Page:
One day soon, Daniel Suidani, the former premier of Malaita Province, Solomon Islands, will walk into his interview for a U.S. short-term visa. Again.
His first application, a few weeks ago, was denied.
This second attempt is being supported by a bipartisan cross-section of heavy-hitters in the U.S. Congress, including Congressman Neal Dunn M.D. (R-Florida), Congressman Ed Case (D-Hawaii, co-chair of the Pacific Islands Caucus) and Congresswoman Aumua Amata Coleman Radewagen (R-American Samoa, Co-Chair Pacific Islands Caucus).
The denial of the first application was a surprise. According to Dunn, one of the first to raise concerns on the issue: “The denial of Daniel Suidani’s VISA application is suspicious and unusual. Mr. Suidani displayed tremendous courage in barring CCP-linked companies from his providence while serving as Premier. He should be welcomed to the U.S. with open arms, not with more hurdles. I support his decision to reapply, and I look forward to assisting him through this process.”
At the March 23 House Foreign Affairs Subcommittee hearing on the Indo-Pacific, Radewagen submitted a question to State Department witness Jane Bocklage about the status of the application.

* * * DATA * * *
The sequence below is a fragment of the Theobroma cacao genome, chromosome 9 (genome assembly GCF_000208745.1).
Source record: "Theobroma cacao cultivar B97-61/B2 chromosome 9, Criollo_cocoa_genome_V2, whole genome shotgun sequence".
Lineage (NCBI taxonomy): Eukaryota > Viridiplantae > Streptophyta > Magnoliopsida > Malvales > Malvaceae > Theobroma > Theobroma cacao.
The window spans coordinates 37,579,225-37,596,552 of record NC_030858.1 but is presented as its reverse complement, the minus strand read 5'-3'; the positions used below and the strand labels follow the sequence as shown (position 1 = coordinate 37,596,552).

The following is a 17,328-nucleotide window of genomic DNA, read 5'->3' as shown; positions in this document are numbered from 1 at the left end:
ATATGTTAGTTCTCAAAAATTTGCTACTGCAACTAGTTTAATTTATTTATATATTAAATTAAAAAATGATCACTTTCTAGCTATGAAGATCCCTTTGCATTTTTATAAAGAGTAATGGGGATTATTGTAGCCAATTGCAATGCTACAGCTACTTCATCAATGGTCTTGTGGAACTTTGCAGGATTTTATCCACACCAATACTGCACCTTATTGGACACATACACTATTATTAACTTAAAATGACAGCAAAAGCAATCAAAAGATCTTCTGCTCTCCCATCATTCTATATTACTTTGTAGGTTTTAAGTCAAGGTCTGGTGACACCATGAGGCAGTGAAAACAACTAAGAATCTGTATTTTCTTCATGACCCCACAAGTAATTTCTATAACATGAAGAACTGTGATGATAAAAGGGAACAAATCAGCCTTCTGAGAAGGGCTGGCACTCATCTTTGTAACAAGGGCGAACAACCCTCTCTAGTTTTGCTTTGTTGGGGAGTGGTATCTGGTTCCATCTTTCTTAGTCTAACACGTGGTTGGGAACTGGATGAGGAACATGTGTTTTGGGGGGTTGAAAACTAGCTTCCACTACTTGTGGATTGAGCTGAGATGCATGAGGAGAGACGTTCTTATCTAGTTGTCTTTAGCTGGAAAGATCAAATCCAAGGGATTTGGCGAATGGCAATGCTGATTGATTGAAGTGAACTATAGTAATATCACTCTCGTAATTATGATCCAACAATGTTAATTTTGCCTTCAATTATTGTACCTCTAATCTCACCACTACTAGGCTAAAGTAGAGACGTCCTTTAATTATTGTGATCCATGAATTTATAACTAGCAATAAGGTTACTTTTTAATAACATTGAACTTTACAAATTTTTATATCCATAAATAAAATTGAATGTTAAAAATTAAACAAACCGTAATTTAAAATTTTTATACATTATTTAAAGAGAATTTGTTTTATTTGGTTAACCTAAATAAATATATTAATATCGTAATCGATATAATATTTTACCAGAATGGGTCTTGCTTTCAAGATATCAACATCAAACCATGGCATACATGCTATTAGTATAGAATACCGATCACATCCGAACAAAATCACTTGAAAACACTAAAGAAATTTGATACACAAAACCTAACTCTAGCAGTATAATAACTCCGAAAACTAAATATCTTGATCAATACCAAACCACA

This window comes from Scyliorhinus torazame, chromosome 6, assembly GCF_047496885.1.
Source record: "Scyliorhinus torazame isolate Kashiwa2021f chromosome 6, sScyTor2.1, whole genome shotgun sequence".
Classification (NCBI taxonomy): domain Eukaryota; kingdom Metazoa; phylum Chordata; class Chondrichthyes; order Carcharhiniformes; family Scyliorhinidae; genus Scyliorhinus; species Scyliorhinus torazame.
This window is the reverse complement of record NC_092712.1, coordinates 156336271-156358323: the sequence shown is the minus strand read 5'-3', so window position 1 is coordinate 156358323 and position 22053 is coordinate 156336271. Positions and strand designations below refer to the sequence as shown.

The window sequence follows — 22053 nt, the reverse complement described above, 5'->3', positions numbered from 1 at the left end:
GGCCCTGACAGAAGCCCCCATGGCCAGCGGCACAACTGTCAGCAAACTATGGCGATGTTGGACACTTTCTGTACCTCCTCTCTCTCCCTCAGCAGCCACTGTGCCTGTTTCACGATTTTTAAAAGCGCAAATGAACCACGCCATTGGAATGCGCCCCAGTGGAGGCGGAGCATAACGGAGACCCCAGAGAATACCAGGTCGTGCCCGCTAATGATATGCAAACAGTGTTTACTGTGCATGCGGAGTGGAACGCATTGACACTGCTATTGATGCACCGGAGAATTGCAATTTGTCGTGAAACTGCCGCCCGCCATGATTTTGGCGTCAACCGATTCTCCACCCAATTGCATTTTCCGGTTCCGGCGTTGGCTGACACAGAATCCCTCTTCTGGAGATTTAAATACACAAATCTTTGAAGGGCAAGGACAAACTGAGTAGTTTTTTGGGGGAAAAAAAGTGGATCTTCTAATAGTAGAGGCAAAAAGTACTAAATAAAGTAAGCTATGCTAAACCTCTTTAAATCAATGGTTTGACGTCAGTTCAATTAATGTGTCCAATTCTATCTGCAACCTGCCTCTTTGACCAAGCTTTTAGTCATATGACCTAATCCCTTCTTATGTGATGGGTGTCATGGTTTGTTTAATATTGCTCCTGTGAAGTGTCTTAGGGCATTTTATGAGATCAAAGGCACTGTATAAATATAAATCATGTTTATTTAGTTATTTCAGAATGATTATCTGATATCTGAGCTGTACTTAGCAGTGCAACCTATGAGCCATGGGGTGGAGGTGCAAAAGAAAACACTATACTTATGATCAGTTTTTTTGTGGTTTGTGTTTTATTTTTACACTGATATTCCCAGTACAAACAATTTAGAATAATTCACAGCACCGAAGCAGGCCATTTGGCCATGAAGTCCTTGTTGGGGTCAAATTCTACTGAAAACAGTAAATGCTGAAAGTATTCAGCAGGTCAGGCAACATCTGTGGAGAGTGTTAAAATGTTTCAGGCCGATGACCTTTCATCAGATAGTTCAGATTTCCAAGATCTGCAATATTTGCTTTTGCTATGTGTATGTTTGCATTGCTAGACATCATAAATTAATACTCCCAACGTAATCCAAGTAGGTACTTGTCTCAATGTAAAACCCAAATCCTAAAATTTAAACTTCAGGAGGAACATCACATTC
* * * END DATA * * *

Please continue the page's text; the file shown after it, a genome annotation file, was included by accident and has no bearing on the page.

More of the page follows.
And, on March 31, Radewagen and Case sent a letter to U.S. Secretary of State Blinken that reads in part: “Having had his application turned down once, we strongly encourage the timely issuance of the visa. Please provide your full and fair consideration of this request consistent with all applicable laws, rules, and regulations.”
Why so much attention on a visa case for a former provincial premier from a country of less than a million people? It’s because rarely does a single person come to embody the future of a region, of the battle between systems, as much as Suidani has.
A bit of background.
In April 2019 Manasseh Sogavare became the prime minister of Solomon Islands. In September, 2019, he switched Solomons’ diplomatic recognition from Taiwan to China.
In October 2019, Daniel Suidani, premier of Solomons’ most populous province, Malaita and backed by the rest of the provincial leadership including the traditional chiefs, issued the “Auki Communiqué,” calling for a moratorium on CCP-linked businesses operating in the province.